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Ohio should keep Common Core

The Columbus Dispatch Published: August 22, 2014 4:00 AM

As Ohio youngsters return to school this month, a new testing regimen, along with more paths to a high-school diploma, are in place to help students become better prepared for later grades, college and careers.

It may seem daunting to the students who will be the first to take the tests, but it's an even bigger challenge for education officials, from the classroom teacher to local school boards to the state Department of Education, all of whom have been working to put in place what lawmakers decreed.

Although the legislature voted in 2009 to ask the education department for a new set of high-school exit requirements as well as new proficiency tests for third- through eighth-graders, and even though the department had developed a plan, as late as last winter bills were being proposed to delay or water down the new requirements....

Now, it's time to let schools go to work with these new tools.

But one of the most important of the new tools is the Common Core content standards in math and English, and a determined and ill-advised group of lawmakers is trying to take away that tool....

Rejecting the Common Core would leave the state without new content standards in English or math. It also would invalidate the years of hard work that have gone into designing tests to reflect the Common Core standards. Those tests, replacing the old Ohio Achievement Assessments for English and math, were field-tested this summer and will be ready to give to students next spring.

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redleg6 Aug 22, 2014 2:38 PM

Excerpts from article:..usnews.com August 20, 2014...by Allie Bidwell

"Common Core Support in Free Fall"
More than half of Americans know a fair amount about Common Core and the majority opposes the initiative....

Public opinion toward the Common Core State Standards is at a tipping point. After months of political debates, lawsuits and protests, support is waning for the academic benchmarks as some of the groups that once most strongly backed the standards are turning away, two national surveys released this week show. In its annual poll on the public's attitude toward public education, PDK International and Gallup found a marked shift in awareness of Common Core. One year ago, two-thirds of those surveyed said they hadn't heard of the standards. Now, more than three-quarters have heard about Common Core, and it appears that many don't like what they've heard. Sixty percent of those surveyed said they oppose the standards, which have long been embroiled in political controversy........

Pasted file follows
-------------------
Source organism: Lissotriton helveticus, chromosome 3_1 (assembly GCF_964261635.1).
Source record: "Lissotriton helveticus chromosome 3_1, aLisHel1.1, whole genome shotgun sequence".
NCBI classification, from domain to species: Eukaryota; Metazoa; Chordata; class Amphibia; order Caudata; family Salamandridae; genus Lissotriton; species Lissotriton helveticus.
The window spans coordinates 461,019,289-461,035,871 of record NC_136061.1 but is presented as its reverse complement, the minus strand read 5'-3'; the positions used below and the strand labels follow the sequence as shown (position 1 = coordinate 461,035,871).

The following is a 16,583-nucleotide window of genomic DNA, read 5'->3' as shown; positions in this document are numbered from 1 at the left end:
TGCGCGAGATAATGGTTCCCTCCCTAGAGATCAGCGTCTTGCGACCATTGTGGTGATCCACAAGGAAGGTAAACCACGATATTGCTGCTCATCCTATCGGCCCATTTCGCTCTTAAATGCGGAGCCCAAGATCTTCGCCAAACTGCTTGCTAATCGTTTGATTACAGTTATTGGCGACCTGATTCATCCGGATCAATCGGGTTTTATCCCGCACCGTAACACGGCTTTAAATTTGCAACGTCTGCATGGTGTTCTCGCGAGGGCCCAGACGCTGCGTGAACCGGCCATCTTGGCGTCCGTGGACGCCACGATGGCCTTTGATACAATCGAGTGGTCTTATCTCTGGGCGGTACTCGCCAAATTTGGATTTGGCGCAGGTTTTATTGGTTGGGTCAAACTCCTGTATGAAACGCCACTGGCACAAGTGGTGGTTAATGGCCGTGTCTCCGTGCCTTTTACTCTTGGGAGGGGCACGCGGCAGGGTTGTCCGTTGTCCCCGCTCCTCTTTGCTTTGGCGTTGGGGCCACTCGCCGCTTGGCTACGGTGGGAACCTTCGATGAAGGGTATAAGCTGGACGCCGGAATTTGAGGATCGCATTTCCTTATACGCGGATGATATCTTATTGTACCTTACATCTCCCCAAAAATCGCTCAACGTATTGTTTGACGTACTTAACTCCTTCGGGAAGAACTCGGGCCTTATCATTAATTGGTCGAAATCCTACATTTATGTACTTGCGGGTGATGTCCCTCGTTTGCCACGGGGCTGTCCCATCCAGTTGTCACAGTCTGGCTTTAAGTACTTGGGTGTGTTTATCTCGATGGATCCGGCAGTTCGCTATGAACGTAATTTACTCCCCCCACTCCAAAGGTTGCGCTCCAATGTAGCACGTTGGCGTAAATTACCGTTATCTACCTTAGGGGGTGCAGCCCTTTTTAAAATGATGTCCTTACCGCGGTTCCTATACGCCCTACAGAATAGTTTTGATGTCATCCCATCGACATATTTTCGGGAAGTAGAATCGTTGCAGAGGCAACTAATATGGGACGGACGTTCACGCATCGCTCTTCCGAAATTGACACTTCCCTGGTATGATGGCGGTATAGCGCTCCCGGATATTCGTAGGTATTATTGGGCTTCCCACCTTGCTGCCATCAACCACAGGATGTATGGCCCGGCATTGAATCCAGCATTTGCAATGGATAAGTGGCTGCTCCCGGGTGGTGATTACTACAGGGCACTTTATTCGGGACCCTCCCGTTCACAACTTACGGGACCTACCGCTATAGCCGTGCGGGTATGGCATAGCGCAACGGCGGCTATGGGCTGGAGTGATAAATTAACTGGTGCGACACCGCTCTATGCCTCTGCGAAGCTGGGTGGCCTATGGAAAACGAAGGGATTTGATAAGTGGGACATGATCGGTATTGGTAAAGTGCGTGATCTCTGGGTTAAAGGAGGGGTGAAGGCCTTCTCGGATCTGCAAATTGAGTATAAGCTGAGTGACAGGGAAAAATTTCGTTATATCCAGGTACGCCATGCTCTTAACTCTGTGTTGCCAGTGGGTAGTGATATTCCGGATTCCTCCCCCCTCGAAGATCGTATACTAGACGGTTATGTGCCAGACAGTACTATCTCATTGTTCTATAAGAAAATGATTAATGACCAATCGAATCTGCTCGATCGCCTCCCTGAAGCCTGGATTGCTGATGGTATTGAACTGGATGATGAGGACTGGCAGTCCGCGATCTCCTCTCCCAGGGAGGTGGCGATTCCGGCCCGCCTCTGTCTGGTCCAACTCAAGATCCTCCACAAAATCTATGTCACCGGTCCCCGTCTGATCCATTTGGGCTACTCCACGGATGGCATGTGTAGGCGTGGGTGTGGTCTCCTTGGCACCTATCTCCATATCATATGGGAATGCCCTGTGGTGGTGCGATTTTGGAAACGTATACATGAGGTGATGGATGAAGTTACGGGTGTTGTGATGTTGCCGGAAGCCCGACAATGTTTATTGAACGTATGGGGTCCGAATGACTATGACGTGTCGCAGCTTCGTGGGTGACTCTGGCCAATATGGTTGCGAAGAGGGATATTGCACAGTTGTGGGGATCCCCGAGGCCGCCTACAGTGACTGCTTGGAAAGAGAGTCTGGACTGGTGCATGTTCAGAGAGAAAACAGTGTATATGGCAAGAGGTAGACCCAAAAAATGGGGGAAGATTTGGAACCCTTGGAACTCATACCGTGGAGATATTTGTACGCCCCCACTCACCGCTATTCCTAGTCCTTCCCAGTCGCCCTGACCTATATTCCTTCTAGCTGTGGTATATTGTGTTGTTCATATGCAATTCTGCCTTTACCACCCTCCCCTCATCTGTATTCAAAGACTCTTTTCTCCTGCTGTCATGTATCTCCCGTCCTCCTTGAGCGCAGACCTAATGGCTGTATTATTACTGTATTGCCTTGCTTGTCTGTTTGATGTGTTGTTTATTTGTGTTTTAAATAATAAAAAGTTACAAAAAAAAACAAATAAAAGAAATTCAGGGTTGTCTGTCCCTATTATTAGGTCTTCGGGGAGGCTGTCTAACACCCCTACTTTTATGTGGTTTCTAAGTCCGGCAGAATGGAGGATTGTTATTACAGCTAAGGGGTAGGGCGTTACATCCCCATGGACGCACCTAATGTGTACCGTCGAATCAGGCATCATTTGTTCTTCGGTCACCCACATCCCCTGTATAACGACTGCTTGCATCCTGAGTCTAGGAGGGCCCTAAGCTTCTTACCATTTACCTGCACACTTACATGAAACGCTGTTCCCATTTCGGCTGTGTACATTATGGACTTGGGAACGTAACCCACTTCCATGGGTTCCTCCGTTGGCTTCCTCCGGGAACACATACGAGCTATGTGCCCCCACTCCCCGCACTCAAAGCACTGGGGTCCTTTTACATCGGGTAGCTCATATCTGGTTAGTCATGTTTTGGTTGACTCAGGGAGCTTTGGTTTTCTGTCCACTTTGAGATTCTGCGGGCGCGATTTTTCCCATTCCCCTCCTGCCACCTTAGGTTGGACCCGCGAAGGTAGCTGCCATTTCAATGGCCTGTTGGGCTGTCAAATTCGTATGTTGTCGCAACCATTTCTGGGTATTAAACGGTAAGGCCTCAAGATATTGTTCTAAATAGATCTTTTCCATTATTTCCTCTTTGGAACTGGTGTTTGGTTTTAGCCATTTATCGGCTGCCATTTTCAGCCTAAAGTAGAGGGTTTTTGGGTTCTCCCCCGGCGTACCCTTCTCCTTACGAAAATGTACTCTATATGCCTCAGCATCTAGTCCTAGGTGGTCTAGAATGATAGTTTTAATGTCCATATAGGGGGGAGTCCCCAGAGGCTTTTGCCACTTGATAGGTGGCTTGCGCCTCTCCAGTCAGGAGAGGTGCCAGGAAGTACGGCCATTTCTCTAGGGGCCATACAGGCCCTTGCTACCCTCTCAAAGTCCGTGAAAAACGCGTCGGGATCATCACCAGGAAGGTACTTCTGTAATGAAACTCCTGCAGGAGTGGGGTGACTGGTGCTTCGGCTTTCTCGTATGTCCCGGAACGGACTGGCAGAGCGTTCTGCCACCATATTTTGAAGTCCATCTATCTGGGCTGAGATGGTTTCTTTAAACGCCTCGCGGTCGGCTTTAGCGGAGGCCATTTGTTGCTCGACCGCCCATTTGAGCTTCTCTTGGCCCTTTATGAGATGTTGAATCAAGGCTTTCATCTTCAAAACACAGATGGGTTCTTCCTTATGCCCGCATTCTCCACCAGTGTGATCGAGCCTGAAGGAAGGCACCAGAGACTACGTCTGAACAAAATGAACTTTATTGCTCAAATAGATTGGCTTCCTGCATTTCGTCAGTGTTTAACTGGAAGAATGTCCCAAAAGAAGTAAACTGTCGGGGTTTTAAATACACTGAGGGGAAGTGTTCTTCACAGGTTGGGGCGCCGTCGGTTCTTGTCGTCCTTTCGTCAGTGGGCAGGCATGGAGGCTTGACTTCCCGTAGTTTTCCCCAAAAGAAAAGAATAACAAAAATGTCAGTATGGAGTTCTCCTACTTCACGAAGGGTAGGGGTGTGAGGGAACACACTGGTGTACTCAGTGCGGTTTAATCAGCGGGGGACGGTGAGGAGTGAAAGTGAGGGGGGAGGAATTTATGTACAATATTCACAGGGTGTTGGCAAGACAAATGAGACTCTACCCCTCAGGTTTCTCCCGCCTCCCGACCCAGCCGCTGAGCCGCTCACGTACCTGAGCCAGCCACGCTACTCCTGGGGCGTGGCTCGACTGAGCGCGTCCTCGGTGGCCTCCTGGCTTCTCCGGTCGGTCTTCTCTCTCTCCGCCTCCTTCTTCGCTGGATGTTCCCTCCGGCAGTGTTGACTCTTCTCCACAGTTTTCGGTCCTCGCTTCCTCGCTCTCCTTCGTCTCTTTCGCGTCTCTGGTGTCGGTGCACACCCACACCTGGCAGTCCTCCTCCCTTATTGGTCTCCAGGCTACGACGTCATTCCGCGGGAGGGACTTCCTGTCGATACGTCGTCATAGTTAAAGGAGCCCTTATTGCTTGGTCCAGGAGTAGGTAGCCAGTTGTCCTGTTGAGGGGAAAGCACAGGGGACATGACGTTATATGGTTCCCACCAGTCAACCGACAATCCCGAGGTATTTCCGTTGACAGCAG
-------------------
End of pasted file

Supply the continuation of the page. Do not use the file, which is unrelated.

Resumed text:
Supporters have touted a survey conducted by Education Next, an education journal, that last year found 76 percent of teachers were supportive of the standards. But in its 2014 poll, Education Next found opposition had more than tripled, from 12 percent in 2013 to 40 percent in 2014. Now, just 46 percent of teachers say they support the standards. The same survey shows public opinion in general is also slipping, down to 53 percent from 65 percent in 2013......

Randi Weingarten, president of the American Federation of Teachers, said in a statement the standards "must be guides, not straightjackets and they must be decoupled from testing." 

"When we raised red flags starting almost two years ago, the reaction was to dismiss us as well. Sadly, we said it, we screamed it and now this poll shows it," Weingarten said, in reference to the PDK/Gallup survey. "Given this path, support will continue to drop as people no longer see the standards or standardized tests as helping children. They, like many teachers, see them instead as setting up public education for failure.".......................